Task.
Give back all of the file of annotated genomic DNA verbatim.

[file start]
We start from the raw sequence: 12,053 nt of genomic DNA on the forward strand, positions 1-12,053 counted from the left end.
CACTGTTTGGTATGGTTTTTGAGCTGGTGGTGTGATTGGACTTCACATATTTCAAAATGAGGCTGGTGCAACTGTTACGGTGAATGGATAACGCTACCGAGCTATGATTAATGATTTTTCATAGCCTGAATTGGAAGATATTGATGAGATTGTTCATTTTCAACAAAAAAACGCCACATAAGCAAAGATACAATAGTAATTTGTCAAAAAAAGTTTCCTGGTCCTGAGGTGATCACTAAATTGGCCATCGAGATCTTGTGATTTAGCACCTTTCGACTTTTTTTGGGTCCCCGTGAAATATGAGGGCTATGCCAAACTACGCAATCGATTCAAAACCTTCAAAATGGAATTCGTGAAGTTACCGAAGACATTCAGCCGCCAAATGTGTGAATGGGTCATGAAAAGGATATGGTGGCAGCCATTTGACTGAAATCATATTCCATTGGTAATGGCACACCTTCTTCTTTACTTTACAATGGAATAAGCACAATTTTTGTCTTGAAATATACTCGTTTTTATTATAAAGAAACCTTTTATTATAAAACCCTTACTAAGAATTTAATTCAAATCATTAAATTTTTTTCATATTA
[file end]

We start from the raw sequence: 12,053 nt of genomic DNA on the forward strand, positions 1-12,053 counted from the left end.
CACTGTTTGGTATGGTTTTTGAGCTGGTGGTGTGATTGGACTTCACATATTTCAAAATGAGGCTGGTGCAACTGTTACGGTGAATGGATAACGCTACCGAGCTATGATTAATGATTTTTCATAGCCTGAATTGGAAGATATTGATGAGATTGTTCATTTTCAACAAAAAAACGCCACATAAGCAAAGATACAATAGTAATTTGTCAAAAAAAGTTTCCTGGTCCTGAGGTGATCACTAAATTGGCCATCGAGATCTTGTGATTTAGCACCTTTCGACTTTTTTTGGGTCCCCGTGAAATATGAGGGCTATGCCAAACTACGCAATCGATTCAAAACCTTCAAAATGGAATTCGTGAAGTTACCGAAGACATTCAGCCGCCAAATGTGTGAATGGGTCATGAAAAGGATATGGTGGCAGCCATTTGACTGAAATCATATTCCATTGGTAATGGCACACCTTCTTCTTTACTTTACAATGGAATAAGCACAATTTTTGTCTTGAAATATACTCGTTTTTATTATAAAGAAACCTTTTATTATAAAACCCTTACTAAGAATTTAATTCAAATCATTAAATTTTTTTCATATTA